While mental illness and developmental disorders have key differences, they also have some similarities. Both are diagnosed and treated by mental health professionals, including therapists, psychologists, and psychiatrists, and both are found in the Diagnostic and Statistical Manual of Mental Disorders, which is used to diagnose mental conditions. Both mental illness and autism occur in people of all ethnic, racial and economic groups. However, it’s around four times more common among boys than among girls, according to the Centers for Disease Control and Prevention.2
Autism is 4 Times More Common in Boys Than Girls
More About Dual Diagnosis
Types, Causes, and Symptoms of Mental Illness
Over 200 different forms of mental illness have been classified to date. Anxiety disorders, major depression, and ADHD are among the most common mental illnesses that occur in people with autism spectrum disorder.
In general, mental illness is believed to be caused by a range of factors, including:
Genetic traits: Mental illness is more common in people who have blood relatives with a mental disorder.
Environmental exposures: Being in the womb, including toxins, stressors, and inflammatory conditions.
Brain chemistry: Brain chemicals govern mood and emotion, and when the production of neurotransmitters or the function of nerve receptors change, mental illness often occurs.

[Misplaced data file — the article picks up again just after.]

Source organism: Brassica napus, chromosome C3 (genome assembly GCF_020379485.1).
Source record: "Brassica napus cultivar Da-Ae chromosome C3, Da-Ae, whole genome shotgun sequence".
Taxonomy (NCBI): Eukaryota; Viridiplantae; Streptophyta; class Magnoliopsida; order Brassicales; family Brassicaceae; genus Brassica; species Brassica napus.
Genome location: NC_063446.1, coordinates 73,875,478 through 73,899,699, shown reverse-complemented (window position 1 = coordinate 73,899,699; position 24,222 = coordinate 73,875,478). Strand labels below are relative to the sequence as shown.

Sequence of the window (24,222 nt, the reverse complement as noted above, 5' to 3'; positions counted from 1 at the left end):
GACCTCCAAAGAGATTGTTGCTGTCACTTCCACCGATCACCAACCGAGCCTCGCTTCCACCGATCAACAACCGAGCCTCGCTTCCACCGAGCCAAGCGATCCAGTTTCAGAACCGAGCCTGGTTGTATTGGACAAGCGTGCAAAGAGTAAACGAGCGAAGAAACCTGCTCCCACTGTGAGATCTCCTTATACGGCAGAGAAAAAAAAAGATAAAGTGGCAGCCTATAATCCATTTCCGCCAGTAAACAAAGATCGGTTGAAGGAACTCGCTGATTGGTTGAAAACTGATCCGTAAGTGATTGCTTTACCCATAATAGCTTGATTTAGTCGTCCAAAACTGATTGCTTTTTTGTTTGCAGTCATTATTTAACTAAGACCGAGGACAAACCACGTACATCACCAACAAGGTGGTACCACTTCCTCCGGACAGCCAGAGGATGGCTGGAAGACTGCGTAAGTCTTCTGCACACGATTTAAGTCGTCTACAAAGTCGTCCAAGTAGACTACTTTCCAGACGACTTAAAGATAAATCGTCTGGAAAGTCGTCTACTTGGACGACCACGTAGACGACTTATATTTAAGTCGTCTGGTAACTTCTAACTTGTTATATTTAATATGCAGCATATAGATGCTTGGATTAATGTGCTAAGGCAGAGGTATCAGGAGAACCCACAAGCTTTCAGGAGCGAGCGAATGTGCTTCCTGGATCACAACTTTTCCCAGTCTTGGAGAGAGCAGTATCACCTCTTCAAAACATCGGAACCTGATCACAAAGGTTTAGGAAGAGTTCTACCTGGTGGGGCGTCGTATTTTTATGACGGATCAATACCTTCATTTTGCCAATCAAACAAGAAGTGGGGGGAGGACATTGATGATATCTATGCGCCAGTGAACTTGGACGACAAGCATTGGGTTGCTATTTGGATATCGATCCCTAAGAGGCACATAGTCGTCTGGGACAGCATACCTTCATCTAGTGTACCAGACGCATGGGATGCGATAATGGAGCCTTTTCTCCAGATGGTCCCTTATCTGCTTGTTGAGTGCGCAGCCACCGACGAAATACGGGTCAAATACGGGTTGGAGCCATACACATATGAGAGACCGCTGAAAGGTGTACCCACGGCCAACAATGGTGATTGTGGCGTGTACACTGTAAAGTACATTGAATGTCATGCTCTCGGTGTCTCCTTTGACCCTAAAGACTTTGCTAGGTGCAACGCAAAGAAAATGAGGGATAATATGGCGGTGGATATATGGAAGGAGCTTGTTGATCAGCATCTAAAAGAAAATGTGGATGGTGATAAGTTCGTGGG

Environmental factors: Stress, drug or alcohol abuse, and trauma commonly lead to mental illness.
While each type of mental illness has its own specific set of signs and symptoms, general signs and symptoms of mental illness, include:
Feelings of sadness
Significant mood changes
Inability to cope
Intense feeligns of guilt, hostility, or anger
Withdrawal from friends and family
Detachment from reality
Changes in eathing or sleeping habits or sex drive
Autism Spectrum Disorder
Autistic disorder typically involves language delays, communication challenges, social problems, and unusual interests and behaviors.
Asperger syndrome involves milder symptoms than autistic disorder and doesn’t usually include language or intellectual delays or disabilities.
Pervasive developmental disorder – not otherwise specified is sometimes referred to as “atypical autism.” PDD-NOS is diagnosed when a person meets some, but not all, of the criteria for autistic disorder or Asperger syndrome. Symptoms of PPD-NOS are milder than those of autistic disorder.